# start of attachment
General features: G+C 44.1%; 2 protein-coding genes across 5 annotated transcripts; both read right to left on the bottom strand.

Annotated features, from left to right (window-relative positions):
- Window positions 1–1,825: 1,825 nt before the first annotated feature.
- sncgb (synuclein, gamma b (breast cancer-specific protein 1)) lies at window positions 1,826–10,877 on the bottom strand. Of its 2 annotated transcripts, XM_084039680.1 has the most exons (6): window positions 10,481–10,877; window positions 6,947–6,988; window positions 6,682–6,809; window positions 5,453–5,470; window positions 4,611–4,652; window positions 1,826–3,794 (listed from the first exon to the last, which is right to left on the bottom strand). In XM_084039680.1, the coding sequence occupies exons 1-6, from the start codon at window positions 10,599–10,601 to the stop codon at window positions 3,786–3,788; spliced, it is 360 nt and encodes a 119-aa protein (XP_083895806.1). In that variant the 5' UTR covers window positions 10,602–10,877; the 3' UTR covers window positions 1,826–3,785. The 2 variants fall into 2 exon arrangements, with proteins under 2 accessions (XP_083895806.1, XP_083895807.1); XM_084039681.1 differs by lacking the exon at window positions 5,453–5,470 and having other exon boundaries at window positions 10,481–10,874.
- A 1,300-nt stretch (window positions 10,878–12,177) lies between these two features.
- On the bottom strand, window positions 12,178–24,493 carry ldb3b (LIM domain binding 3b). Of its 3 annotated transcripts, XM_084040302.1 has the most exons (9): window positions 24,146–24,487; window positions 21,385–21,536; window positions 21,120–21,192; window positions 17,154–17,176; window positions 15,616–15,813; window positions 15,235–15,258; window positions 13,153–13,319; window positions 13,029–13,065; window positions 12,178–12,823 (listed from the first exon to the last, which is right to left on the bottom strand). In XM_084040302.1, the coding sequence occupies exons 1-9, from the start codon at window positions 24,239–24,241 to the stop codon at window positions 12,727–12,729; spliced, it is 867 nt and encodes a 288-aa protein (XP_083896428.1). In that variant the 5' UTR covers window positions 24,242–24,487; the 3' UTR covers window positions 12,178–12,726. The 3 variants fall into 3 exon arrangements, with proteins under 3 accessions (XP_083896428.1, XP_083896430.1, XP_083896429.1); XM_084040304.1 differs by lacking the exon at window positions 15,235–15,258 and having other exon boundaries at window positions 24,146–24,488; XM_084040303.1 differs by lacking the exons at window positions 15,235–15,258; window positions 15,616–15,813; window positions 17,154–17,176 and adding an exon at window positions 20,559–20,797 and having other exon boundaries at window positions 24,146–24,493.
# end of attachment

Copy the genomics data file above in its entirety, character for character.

General features: G+C 44.1%; 2 protein-coding genes across 5 annotated transcripts; both read right to left on the bottom strand.

Annotated features, from left to right (window-relative positions):
- Window positions 1–1,825: 1,825 nt before the first annotated feature.
- sncgb (synuclein, gamma b (breast cancer-specific protein 1)) lies at window positions 1,826–10,877 on the bottom strand. Of its 2 annotated transcripts, XM_084039680.1 has the most exons (6): window positions 10,481–10,877; window positions 6,947–6,988; window positions 6,682–6,809; window positions 5,453–5,470; window positions 4,611–4,652; window positions 1,826–3,794 (listed from the first exon to the last, which is right to left on the bottom strand). In XM_084039680.1, the coding sequence occupies exons 1-6, from the start codon at window positions 10,599–10,601 to the stop codon at window positions 3,786–3,788; spliced, it is 360 nt and encodes a 119-aa protein (XP_083895806.1). In that variant the 5' UTR covers window positions 10,602–10,877; the 3' UTR covers window positions 1,826–3,785. The 2 variants fall into 2 exon arrangements, with proteins under 2 accessions (XP_083895806.1, XP_083895807.1); XM_084039681.1 differs by lacking the exon at window positions 5,453–5,470 and having other exon boundaries at window positions 10,481–10,874.
- A 1,300-nt stretch (window positions 10,878–12,177) lies between these two features.
- On the bottom strand, window positions 12,178–24,493 carry ldb3b (LIM domain binding 3b). Of its 3 annotated transcripts, XM_084040302.1 has the most exons (9): window positions 24,146–24,487; window positions 21,385–21,536; window positions 21,120–21,192; window positions 17,154–17,176; window positions 15,616–15,813; window positions 15,235–15,258; window positions 13,153–13,319; window positions 13,029–13,065; window positions 12,178–12,823 (listed from the first exon to the last, which is right to left on the bottom strand). In XM_084040302.1, the coding sequence occupies exons 1-9, from the start codon at window positions 24,239–24,241 to the stop codon at window positions 12,727–12,729; spliced, it is 867 nt and encodes a 288-aa protein (XP_083896428.1). In that variant the 5' UTR covers window positions 24,242–24,487; the 3' UTR covers window positions 12,178–12,726. The 3 variants fall into 3 exon arrangements, with proteins under 3 accessions (XP_083896428.1, XP_083896430.1, XP_083896429.1); XM_084040304.1 differs by lacking the exon at window positions 15,235–15,258 and having other exon boundaries at window positions 24,146–24,488; XM_084040303.1 differs by lacking the exons at window positions 15,235–15,258; window positions 15,616–15,813; window positions 17,154–17,176 and adding an exon at window positions 20,559–20,797 and having other exon boundaries at window positions 24,146–24,493.